Dan Tudor

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July 2nd, 2018

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How Coaches Can Stay Sharper Next Year

by Mandy Green, Busy Coach

I wanted to follow-up from the article I put in the College Recruiting Weekly newsletter last week about how to keep your energy up with another few ideas as you head into another competitive year with your team.

My husband and I decided that it would be a good idea to get our two kids out of Youngstown, Ohio, where we are currently living and working and head to Niagara Falls for the 4th of July. 

This little mini vacation is usually exactly what I need at this time of year. Getting out of the town, shutting off my phone, not checking email, hanging out with family, seeing new and exciting things is exactly what I need to get refreshed, rejuvenated, and recommitted to my work assisting college coaches and their recruiting plans with Tudor Collegiate Strategies, and continuing to develop Busy Coach.

It’s the old metaphor of sharpening the saw: when you’re sharp, you work better and faster, but when you’re dull from overuse, you become slower and less efficient. For example, remember the last time you tried to read a book when you were tired. If you’re like most people, you had to read and re-read, and maybe re-read again, the same paragraph over and over.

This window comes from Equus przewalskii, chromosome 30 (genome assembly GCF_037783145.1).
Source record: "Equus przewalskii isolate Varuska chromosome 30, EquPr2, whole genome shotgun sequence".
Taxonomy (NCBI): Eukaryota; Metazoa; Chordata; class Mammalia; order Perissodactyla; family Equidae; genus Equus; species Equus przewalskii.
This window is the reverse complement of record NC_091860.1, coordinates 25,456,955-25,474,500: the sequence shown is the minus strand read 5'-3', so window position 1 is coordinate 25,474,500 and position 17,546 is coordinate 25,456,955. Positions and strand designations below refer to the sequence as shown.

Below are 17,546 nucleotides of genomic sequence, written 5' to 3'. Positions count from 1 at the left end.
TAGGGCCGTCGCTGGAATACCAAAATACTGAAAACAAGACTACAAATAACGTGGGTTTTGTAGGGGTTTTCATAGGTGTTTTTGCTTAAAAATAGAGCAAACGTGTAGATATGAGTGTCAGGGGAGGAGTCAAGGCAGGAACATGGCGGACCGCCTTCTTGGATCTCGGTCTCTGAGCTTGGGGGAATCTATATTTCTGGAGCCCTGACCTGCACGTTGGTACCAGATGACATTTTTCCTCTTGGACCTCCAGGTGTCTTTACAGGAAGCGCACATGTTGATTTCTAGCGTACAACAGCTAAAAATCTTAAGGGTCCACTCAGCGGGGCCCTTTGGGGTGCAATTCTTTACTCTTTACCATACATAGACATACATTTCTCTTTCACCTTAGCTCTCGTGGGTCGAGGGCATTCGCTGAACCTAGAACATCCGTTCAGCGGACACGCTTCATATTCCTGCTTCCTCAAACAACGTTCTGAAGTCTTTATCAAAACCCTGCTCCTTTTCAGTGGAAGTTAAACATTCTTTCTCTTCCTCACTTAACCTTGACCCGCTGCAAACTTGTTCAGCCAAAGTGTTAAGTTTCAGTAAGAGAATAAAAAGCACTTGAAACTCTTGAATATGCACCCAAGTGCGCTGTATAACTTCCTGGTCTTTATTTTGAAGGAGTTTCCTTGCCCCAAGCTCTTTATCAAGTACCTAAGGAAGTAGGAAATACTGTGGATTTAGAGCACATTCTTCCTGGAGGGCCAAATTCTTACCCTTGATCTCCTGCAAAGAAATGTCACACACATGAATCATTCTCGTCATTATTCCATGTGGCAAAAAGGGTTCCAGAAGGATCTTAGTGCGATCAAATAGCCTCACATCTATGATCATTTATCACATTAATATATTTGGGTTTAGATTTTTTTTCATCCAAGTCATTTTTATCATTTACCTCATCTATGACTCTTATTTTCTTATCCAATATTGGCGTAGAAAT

I think most of us coaches with smartphones realize it’s easy to carry work into our evenings and weekends which, if you tracked how many hours you were working, could put you easily at a 70-80 hour work week.  The problem is, in the long run, overworking drives down our productivity. Why? Because it depletes our energy.

For me, managing my energy levels really has been key to my productivity and getting things done.  If you want a great book on the subject, read the book The Power of Full Engagement, by Tony Schwartz.

The fact of the matter is that there’s an inverse relationship between how much you work and how much energy you have. When one rises, the other falls, and vice versa. You might be working 70 hours, but you’re not really getting 30 hours’ worth of productivity out of those last 30 hours, right? I think we’ve all experienced this phenomenon. It comes back to Parkinson’s Law: “work expands to the time allotted for it.” If we’re not careful, we’ll confuse busyness with productivity and wear ourselves out.

Some coaches experience this every single day. They start the day with so much energy, and they get so much accomplished in those early morning hours. Then after lunch, their energy begins to wane. Or they have great energy on Monday and Tuesday, but by Thursday and Friday your energy is down. Well, that’s the result of energy flexing the wrong way: more hours, but less accomplished.

Here’s the good news: energy is a renewable resource. It can easily be replenished. You just have a have the right recipe, which means that just because you’re currently on empty, doesn’t mean you have to stay that way. Even if you have a pattern of frequently finding yourself on empty, it’s fairly simple to change. By the way, it may not be easy because it will require some change in your behavior.  But it’s not complicated. We just have to be intentional about rejuvenating ourselves.

The great news is that this is completely within your control! I have talked in previous posts about how to rejuvenate your energy through what you eat and drink, through getting more sleep and exercise. Go to www.busy.coach if you want more info about that. 

Another practice that top performers use that you can to ensure that your health, fitness, and energy levels fully support your program, recruiting and career goals and objectives is to:

Every 90 days go on vacation